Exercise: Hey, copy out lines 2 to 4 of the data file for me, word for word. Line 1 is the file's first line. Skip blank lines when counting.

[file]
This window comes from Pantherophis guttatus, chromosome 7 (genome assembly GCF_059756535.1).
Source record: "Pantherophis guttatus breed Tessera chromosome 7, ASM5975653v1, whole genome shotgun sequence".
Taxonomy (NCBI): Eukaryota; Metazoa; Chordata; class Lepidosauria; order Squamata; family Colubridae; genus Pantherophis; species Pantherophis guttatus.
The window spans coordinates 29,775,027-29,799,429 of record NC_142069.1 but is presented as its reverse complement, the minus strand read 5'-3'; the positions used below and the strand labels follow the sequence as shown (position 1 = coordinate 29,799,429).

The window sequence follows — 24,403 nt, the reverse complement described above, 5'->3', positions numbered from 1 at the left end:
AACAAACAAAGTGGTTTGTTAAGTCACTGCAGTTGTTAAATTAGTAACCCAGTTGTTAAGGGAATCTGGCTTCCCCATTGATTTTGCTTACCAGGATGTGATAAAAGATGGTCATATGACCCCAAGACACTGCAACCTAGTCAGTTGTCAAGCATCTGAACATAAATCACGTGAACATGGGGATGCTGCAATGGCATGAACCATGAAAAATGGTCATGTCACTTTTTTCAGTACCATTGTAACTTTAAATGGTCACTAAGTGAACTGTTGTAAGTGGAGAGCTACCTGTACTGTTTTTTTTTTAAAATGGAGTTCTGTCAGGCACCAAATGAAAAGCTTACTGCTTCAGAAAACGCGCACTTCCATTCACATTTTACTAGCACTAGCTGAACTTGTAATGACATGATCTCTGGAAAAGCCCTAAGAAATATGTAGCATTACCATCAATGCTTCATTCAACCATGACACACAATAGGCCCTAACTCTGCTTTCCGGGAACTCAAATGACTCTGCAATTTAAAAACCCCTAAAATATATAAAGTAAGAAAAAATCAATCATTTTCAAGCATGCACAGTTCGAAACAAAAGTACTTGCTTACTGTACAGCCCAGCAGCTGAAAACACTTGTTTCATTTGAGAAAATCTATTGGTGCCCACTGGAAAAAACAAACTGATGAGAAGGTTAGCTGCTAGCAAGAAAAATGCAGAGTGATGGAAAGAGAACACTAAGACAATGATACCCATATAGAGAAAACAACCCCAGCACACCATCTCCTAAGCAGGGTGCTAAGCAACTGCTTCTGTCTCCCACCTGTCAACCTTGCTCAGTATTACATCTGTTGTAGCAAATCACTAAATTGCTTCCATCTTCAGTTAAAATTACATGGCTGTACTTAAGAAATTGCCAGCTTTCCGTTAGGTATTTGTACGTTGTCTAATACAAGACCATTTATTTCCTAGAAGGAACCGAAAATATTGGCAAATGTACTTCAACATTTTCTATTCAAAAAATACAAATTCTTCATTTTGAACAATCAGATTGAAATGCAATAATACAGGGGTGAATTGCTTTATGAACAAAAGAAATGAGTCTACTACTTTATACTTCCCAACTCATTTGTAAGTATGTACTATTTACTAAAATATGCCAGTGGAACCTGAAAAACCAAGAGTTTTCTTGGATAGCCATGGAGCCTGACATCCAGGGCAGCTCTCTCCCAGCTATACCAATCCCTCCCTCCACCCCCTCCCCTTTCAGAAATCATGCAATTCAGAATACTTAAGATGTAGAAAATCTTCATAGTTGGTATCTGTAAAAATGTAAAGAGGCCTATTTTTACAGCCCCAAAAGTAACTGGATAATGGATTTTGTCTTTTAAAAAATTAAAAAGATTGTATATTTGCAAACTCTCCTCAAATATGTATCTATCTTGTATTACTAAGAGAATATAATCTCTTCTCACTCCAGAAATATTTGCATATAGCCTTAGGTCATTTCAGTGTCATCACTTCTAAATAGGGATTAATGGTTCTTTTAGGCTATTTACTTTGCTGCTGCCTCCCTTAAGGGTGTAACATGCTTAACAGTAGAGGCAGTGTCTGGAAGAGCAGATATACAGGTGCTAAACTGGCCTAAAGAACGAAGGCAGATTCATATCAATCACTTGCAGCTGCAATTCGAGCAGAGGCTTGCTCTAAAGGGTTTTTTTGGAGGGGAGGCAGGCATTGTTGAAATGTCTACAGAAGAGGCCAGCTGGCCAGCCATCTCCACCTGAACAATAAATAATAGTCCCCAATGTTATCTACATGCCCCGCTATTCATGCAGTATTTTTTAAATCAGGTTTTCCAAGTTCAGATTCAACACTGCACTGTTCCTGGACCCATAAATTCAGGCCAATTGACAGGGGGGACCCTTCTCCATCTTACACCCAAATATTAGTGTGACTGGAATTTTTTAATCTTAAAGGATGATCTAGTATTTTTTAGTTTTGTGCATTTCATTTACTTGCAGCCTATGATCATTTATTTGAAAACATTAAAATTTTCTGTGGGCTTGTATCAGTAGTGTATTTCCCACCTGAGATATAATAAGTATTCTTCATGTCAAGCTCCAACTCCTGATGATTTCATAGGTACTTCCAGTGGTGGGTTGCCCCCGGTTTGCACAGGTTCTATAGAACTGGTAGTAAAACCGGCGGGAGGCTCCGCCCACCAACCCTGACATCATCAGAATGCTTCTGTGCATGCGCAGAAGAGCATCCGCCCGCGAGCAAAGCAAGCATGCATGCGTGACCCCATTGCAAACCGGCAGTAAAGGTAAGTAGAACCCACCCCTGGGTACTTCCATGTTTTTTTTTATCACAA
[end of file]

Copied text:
Source record: "Pantherophis guttatus breed Tessera chromosome 7, ASM5975653v1, whole genome shotgun sequence".
Taxonomy (NCBI): Eukaryota; Metazoa; Chordata; class Lepidosauria; order Squamata; family Colubridae; genus Pantherophis; species Pantherophis guttatus.
The window spans coordinates 29,775,027-29,799,429 of record NC_142069.1 but is presented as its reverse complement, the minus strand read 5'-3'; the positions used below and the strand labels follow the sequence as shown (position 1 = coordinate 29,799,429).